Erroneous report impacts Miami condo project

Broker claims Nine at Mary Brickell Village could revert to rentals
By Peter Zalewski | January 28, 2014 01:30PM

Peter Zalewski

Rumors may be the currency of gossipers at the coffee house or local bar but incorrect information disseminated in business circles can ultimately have a bearing on real dollar transactions, especially for condo developers attempting to sell preconstruction units in the competitive Miami market.

Multiple websites, including Curbed and ExMiami, cited a recent social media post from a broker that casted doubt on the future of a new condo tower under construction in Greater Downtown Miami due to struggling sales.

The original source of the information published by multiple blogs was Miami real estate broker Lucas Lechuga of Miami Condo Investments.

The problem is, the condo project in question – Nine At Mary Brickell Village – has entered into sales agreements for half of the proposed units in the 35-story tower, according to project spokesperson Nick D’Annunzio. A ceremony to celebrate the topping off of the high-rise with Miami Mayor Tomas Regalado is scheduled on Wednesday night.

Adding to the confusion in the marketplace, the Nine At Mary Brickell Village is on pace to sell 70 percent of its units by April, putting the tower in a position for success when construction is scheduled to be completed this summer, D’Annunzio said.

There is “zero likelihood” that any of the units at the project would be “reverting” back to rental apartments, he said.

The Nine At Mary Brickell Village project, originally scheduled to be the Sky Palace At Mary Brickell Village under previous developer Evangeline Gouletas, began construction in September 2012 as a rental tower dubbed EnV Brickell.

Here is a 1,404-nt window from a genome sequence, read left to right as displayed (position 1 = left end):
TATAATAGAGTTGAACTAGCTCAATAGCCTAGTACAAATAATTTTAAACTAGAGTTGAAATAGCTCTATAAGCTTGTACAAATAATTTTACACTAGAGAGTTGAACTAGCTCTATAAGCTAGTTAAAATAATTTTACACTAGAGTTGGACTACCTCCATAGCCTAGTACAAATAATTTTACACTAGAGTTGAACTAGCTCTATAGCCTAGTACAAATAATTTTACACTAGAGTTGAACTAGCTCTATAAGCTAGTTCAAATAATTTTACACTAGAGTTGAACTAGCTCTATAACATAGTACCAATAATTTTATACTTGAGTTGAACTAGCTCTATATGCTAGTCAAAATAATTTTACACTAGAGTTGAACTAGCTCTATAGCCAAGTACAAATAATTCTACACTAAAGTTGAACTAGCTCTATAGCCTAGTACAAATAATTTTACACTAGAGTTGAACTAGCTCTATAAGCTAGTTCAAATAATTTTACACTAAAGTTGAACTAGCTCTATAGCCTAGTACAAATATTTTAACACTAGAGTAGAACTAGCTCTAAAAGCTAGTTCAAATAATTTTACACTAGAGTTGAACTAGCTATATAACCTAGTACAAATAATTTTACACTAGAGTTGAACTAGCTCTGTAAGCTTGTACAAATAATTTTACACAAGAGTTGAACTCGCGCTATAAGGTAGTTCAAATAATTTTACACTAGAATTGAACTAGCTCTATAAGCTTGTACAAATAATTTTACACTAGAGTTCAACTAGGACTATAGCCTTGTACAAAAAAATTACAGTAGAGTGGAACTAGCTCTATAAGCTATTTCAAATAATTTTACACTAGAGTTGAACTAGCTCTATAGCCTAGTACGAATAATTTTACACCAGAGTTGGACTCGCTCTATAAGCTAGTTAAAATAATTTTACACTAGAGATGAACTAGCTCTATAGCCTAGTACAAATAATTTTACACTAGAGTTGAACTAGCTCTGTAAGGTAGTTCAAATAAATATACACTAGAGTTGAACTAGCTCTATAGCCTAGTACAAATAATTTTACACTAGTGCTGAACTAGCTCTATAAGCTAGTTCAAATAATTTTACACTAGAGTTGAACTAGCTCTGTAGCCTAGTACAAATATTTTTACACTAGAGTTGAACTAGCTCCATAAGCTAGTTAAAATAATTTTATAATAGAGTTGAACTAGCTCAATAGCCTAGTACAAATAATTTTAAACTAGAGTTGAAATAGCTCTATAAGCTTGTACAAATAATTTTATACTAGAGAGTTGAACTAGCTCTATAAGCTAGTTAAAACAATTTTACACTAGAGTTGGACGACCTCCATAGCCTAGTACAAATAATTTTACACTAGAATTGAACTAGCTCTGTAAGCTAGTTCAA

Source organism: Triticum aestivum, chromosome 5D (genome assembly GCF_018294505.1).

In August 2013 the project’s current developer, a group led by San Antonio-based Lynd Development, announced the tower would be converted into a condominium and sales would begin immediately.

D’Annunzio suggested the blog posts were the result of “inaccurate reporting” and lackadaisical fact checking.

As a result of the alleged false claims, D’Annunzio and his team of publicists scrambled to put together a formal written response before ultimately deciding to focus instead on the positive news expected to come from this week’s topping-off celebration.

“I really think it was a mistake,” D’Annunzio said. “It wasn’t [information from] a broker that sold in the building but rather someone who was trying to create content for his blog.”

D’Annunzio wouldn’t rule out further action by the development team going forward.

Lechuga has made real estate headlines before.

As the South Florida condo market was crashing about six years ago, Lechuga was forced to admit in a public apology that he posted an inaccurate characterization of a Miami condo developer and his Opera Tower condo project on his website.

In January 2008, developer Tibor Hollo sued Lechuga and his former employer Esslinger Wooten Maxwell, an affiliate of billionaire Warren Buffett’s Berkshire Hathaway, for $25 million in a lawsuit accusing the broker of “defamation” for “plain, unadulterated lies” posted on Lechuga’s blog. He had predicted Hollo’s Opera Tower project in Downtown Miami was “doomed,” according to the Miami Herald.

The suit was ultimately dismissed following a private agreement in January 2009 when Lechuga, who was terminated a year earlier by EWM Realtors, published a public apology to Hollo and his companies that admits to writing blog posts that “contained inaccurate statements and misrepresented facts involving you, your firm and your projects,” according to Miami Condo Investments.

When reached on Tuesday, Lechuga said his social media post makes it “perfectly clear” that he was reporting a rumor on the future of the development. Lechuga said he got the information from a source close to the project. He declined further comment.

Peter Zalewski is real estate columnist for The Real Deal who founded Condo Vultures LLC, a consultancy and publishing company, as well as Condo Vultures Realty LLC and CVR Realty brokerages and the Condo Ratings Agency, an analytics firm. The Condo Ratings Agency operates, a preconstruction condo projects website, in conjunction with the Miami Association of Realtors.